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How to be financially independent by 50 [video]

Andrew Hallam, author of best-selling book Millionaire Expat, explains how it's possible...

RP: You may have heard of the FIRE movement. But what’s it all about?

FIRE stands for Financial Independence Retire Early.

One of the first people to write about it was the financial author, Andrew Hallam.

He started investing at the age of 19.

AH: I met somebody who was a mechanic, who was a self-made millionaire. He said to me, “if you want to become a teacher, you’re not going to have a high salary, but if you learn to manage your money effectively, you can build wealth even on a middle class income”. So, because there’s a lazy bone in all of us – and I think especially with me – I really took to that. I thought: yeah, I’ll get money to work for me, so that I work less for money.

RP: Although, as a teacher, he earned a modest salary, Andrew achieved financial independence remarkably early — in his late 30s.

He puts that down to the fact he doesn’t have children.

But it’s entirely realistic, he says, for those who really want it, to be financially independent by the age of 50.

So, what did that mechanic Andrew mentioned teach him?

AH: What he taught me was: one – the power of compound interest; and if I started at an early age, I could invest less than most people over my investment lifetime but then end up with more money. So that was the most appealing thing. That and the fact that, if I wanted to build wealth – especially on the income that I was going to have, which would have been a middle-class salary, I had to ignore the temptations that so many other people fall victim to. Which are the materialistic urges to want to chase the latest phone, to want to chase buying new cars, when really – as he said to me – a new car is the biggest wealth destroyer you can buy.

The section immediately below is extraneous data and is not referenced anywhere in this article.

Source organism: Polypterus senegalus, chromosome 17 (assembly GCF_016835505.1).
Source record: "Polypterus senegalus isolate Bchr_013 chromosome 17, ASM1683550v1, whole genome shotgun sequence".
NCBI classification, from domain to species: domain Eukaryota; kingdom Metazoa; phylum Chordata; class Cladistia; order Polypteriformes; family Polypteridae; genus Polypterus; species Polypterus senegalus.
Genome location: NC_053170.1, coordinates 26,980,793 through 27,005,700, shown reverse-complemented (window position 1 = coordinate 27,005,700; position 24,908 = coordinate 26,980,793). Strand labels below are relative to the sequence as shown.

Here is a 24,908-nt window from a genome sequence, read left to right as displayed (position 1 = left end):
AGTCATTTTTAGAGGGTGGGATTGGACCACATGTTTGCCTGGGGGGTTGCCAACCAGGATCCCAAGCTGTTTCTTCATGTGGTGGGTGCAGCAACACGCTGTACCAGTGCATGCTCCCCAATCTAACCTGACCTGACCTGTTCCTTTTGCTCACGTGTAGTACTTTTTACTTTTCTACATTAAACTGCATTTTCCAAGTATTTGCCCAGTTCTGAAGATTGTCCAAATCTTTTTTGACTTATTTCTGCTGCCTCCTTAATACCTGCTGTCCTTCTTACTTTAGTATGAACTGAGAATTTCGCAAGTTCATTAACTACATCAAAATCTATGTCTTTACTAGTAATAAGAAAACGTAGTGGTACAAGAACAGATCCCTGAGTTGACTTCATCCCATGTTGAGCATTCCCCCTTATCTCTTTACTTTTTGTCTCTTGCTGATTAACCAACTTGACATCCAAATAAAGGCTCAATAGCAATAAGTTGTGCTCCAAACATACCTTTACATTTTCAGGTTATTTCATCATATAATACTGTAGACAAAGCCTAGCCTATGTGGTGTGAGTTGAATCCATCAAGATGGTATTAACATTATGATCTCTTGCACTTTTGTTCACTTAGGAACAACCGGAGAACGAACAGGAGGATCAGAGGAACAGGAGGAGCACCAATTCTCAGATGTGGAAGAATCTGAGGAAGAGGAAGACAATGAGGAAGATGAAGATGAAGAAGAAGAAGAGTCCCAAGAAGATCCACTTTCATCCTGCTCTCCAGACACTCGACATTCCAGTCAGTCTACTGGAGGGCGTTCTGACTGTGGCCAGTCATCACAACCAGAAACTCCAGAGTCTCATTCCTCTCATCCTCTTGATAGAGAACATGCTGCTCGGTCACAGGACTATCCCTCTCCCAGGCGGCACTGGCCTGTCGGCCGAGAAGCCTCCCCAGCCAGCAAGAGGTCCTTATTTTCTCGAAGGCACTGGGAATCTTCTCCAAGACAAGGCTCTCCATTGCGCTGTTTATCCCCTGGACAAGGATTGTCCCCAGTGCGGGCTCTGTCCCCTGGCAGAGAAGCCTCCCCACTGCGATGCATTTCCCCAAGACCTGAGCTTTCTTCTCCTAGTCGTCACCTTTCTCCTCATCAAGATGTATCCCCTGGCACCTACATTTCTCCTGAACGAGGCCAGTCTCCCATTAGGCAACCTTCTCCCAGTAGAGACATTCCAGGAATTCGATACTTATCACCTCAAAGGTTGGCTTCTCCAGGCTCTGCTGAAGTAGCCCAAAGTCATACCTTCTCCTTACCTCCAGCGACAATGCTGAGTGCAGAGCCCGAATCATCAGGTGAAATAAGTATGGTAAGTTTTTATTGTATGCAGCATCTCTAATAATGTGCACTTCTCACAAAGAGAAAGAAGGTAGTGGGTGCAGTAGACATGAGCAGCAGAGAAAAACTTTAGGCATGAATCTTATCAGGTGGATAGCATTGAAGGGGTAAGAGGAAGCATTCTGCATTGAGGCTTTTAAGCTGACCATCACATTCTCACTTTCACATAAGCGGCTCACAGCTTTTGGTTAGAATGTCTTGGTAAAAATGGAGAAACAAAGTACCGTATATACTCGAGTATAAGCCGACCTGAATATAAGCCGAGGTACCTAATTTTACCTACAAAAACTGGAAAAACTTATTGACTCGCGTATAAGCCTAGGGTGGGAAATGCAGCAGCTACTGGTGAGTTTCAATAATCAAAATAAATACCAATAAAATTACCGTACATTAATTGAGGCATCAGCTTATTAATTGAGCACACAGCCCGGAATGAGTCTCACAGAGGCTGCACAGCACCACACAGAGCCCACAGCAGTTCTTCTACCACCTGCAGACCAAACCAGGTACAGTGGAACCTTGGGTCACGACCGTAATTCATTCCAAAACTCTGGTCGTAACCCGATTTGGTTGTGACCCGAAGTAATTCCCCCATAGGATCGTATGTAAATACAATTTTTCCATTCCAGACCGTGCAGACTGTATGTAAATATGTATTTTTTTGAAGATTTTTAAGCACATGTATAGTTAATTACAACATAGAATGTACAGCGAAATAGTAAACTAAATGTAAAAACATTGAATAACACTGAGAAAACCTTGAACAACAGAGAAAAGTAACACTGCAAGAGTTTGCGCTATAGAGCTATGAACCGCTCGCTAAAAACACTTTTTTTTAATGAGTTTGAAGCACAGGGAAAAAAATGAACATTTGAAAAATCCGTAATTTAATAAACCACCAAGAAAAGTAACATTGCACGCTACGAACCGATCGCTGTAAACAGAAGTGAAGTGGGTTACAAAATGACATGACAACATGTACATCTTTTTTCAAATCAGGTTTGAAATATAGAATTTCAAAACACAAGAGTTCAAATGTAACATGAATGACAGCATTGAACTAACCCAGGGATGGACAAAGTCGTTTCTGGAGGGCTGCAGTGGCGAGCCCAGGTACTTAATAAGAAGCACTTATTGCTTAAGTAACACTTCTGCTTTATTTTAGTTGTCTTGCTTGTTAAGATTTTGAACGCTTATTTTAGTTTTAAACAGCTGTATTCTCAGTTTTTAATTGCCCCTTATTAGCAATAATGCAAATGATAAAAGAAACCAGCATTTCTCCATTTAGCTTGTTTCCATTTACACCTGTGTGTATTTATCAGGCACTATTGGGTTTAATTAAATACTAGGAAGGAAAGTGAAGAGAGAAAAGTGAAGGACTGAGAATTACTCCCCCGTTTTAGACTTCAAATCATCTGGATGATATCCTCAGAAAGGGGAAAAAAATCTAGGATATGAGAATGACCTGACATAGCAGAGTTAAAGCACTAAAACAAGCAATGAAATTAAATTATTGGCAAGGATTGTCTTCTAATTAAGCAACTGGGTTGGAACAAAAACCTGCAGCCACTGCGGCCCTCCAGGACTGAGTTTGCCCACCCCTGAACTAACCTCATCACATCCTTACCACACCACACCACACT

RP: Interviewing Andrew, what intrigued me about him was that, despite the sacrifices he had to make, he doesn’t feel he missed out on anything he really wanted.

AH: There was an interesting study done in Michigan State University where they looked at people who owned high-end automobiles versus people who owned average or low-end cars. And they found that, when studying how they perceived – or how they felt – about their driving experience, how much they actually enjoyed driving. The study found that people with the high-end vehicles didn’t report a greater level of driving satisfaction than the people with the low-end vehicles.

RP: What Andrew described there is an example of what’s called the hedonic treadmill. Basically, we spend money on things that don’t give us as much pleasure as we’d hoped.

AH: So you spend £600 on a brand new phone – a brand new iPhone 36 or whatever the new iPhone is of the day – and, at first you have a sugar high. It feels really good; perhaps you’ve even lined up to buy this thing. And then, after two or three weeks, it’s just another phone. It’s the same, studies show, with automobiles; it’s the same with home renovations too. So, when I look back on it, to get back to your question, when I look back on it, I see that I haven’t really given up anything of any long-term value for financial freedom.

RP: Early financial independence isn’t for everyone. Most of us are happy to reach it rather later than Andrew did. But there are valuable lessons that we can all learn from his achievement.

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